Originally posted by LA DEP View Post
        Whether an incident is a 'good shoot' or not isnt a basis as far as someone filing a civil suit is concerned.

        If you shoot someone, you WILL be sued, at least here in CA......
        I agree completely. I would hope though, that after the investigations (internally and with the DA) the judge reviewing the lawsuit would see that it is frivolous and dismiss it. Or is that not the case when it comes to things like this (shootings)? Just curious, thanks.

        Comment


        • #5
          I seriously doubt that any judge would dismiss a suit like this as frivolous. This is pretty standard in any officer involved shooting........ it doesnt matter that one of the officers went to the hospital after this guy beat them in the face...... the family is looking to make some money and place the blame anywhere but on their relative. That is what this world has come to.......... just look at the typical lawyer language....

          "prior to being executed by this police officer" yep...that officer put on their uniform that day, forced that guy to jump off the ship, forced the guy to get into a fight with officers so the officer could execute him...

          Comment


          • #6
            Originally posted by mobtown View Post
            Mr. Hirschfield was not the aggressor and was not involved in a brawl with police officers prior to being executed by this police officer
            Oh, so he was involved in a brawl with the police after being executed?

            Lawyers...gotta love em.
            “We don't disagree, you are wrong. Until you have a clue what you are talking about we can't disagree.” - cgh6366

            Comment


            • #7
              Thanks for the info/input Fuzz. As I said, I am simply curious.

              Comment


              • #8
                Anyone can file a civil action in CA, winning any civil action is a whole new story. If the officers did what they had to do, they and the agency they work for (IMO) will be alright. I've gone to civil court before and the case was short, to the point and dismissed quickly. While I sympathize with the grieving family, the fact is that lawyers that regularly chase ambulances (or in this case coroner's vans) with potential clients inside rarely go to trial. They convince the plaintiff(s) that there's a case and usually settle for a small amount to save the defendant (governmental agency) the cost of a trial.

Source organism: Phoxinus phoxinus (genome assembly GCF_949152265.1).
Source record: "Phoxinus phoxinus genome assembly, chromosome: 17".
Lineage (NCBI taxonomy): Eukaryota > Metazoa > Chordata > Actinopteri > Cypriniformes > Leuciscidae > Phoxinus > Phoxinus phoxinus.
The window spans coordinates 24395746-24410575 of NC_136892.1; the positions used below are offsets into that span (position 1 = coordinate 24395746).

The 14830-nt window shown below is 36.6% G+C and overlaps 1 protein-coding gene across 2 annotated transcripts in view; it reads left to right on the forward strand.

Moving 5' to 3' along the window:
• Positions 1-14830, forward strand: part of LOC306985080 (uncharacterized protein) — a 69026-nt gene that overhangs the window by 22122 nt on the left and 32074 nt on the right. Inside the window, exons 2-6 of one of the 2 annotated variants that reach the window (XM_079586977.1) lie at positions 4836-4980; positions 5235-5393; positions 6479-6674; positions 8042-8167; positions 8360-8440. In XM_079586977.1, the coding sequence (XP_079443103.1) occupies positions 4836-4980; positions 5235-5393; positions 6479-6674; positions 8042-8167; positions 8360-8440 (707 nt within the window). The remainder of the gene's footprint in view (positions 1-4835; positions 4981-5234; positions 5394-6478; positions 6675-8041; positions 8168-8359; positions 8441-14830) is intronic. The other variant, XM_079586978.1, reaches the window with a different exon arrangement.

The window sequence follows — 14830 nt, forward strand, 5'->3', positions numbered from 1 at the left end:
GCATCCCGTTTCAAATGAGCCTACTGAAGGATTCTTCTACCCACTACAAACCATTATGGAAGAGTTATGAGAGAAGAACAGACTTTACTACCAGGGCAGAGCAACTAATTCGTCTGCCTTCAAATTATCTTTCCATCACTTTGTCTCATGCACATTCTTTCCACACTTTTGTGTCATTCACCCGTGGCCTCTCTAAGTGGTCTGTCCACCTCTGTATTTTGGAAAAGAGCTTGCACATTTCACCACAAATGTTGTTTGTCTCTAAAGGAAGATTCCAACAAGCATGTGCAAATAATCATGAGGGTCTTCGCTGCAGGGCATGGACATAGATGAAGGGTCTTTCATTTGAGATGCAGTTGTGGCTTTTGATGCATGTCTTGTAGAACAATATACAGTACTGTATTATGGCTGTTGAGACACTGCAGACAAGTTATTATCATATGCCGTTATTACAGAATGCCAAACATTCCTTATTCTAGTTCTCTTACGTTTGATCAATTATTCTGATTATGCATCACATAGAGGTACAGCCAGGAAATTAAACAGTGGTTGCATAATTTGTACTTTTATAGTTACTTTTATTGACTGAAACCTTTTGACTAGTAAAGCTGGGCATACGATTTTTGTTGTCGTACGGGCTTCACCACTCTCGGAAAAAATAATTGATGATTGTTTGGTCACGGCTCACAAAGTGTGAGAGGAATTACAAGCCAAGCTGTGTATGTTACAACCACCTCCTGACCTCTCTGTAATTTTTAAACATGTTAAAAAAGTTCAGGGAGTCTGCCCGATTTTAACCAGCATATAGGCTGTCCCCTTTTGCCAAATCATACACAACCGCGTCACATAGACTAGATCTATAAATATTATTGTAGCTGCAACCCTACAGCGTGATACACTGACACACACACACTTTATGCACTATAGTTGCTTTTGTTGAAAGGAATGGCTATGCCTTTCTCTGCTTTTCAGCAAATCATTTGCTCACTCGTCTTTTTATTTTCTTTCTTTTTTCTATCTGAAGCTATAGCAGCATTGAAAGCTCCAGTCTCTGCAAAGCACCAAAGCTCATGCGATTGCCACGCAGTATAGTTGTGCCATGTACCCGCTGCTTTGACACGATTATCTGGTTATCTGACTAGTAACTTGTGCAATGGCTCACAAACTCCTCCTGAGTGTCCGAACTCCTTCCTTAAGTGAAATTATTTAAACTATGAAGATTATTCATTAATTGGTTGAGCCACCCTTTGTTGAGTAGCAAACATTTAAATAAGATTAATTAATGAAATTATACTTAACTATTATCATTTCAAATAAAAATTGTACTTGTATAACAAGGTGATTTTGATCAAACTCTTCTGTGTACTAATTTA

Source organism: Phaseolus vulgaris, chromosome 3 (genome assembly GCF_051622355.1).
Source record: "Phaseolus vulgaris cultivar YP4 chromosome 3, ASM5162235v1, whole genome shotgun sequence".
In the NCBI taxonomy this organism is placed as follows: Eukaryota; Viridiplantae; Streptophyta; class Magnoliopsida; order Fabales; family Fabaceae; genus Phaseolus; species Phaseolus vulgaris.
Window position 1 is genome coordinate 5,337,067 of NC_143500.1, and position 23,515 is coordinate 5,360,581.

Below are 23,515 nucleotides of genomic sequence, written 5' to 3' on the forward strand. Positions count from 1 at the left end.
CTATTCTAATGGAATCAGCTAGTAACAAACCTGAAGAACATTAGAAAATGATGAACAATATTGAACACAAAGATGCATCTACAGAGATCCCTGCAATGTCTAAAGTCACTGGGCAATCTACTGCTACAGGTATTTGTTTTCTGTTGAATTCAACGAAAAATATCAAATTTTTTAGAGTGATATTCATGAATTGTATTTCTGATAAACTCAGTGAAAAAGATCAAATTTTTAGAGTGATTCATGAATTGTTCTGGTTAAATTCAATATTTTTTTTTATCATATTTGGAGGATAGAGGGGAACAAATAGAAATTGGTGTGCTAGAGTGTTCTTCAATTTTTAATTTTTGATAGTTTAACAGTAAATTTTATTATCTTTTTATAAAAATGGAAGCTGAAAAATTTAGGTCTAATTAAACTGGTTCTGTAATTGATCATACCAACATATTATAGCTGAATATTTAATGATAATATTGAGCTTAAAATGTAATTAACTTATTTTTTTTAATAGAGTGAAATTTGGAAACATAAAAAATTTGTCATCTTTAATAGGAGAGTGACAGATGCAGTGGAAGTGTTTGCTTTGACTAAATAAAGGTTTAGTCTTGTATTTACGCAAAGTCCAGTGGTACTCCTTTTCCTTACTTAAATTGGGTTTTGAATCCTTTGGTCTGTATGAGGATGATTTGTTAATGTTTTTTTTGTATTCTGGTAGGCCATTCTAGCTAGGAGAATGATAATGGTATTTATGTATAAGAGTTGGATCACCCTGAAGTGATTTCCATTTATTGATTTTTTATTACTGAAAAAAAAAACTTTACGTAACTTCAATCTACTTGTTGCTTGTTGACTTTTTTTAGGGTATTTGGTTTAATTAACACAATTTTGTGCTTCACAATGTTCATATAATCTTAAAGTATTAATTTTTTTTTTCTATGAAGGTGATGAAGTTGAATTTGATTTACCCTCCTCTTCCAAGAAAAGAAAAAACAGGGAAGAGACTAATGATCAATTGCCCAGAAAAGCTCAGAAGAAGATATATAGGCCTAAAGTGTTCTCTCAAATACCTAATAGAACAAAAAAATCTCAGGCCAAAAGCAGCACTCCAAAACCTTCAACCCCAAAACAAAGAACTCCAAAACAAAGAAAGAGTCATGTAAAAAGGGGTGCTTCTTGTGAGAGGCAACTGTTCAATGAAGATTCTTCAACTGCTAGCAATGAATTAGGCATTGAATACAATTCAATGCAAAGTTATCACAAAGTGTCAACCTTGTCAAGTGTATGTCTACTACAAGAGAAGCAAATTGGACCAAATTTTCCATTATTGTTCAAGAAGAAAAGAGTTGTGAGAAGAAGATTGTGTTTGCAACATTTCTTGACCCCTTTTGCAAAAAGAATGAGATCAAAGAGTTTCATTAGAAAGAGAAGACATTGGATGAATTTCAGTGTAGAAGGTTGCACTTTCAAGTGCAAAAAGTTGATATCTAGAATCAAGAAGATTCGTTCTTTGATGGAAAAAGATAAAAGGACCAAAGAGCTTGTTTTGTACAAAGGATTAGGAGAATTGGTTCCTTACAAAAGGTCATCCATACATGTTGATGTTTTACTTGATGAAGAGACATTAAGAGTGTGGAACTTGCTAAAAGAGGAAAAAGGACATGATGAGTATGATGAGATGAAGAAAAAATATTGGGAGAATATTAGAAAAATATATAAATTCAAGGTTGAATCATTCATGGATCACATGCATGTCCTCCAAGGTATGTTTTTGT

If the case for the defense (like this one) appears to be very good and they don't settle, the slimbag lawyer will usually throw out the "not enough training/send a message" card during final arguments in an attempt to recoup just enough (only $1.00 is needed) of an award to get the court to order full payment of plaintiff's legal expenses. It's a total scam, but usually the jury or court won't buy it.

                There's a lot of things we go to court for in this profession and civil suits are just one of them. Treat it like any other aspect of the job and you'll come through the experience relatively unscathed. It's an extremely rare (less than officer fatalities) case that results in defendants (officers) paying anything out of pocket. Survival is far more important than worrying about court time.
                "I'm not fluent in the language of violence, but I know enough to get around in places where it's spoken."

                Comment


                • #9
                  Originally posted by mobtown View Post
                  I agree completely. I would hope though, that after the investigations (internally and with the DA) the judge reviewing the lawsuit would see that it is frivolous and dismiss it. Or is that not the case when it comes to things like this (shootings)? Just curious, thanks.
                  Thats not the case at all, unfortunately......

                  As Pullicords said, anyone can file a civil claim in CA....

                  Since the allegation is 'violation of civil rights' ect, I am curious if the civil action will be in federal or state court......
                  The posts on this forum by this poster are of his personal opinion, and his personal opinion alone

                  "Politicians are like diapers. They need to be changed often and for the same reason"

                  "We fight not for glory; nor for wealth; nor honor, but only and alone we fight for freedom, which no good man surrenders but with his life"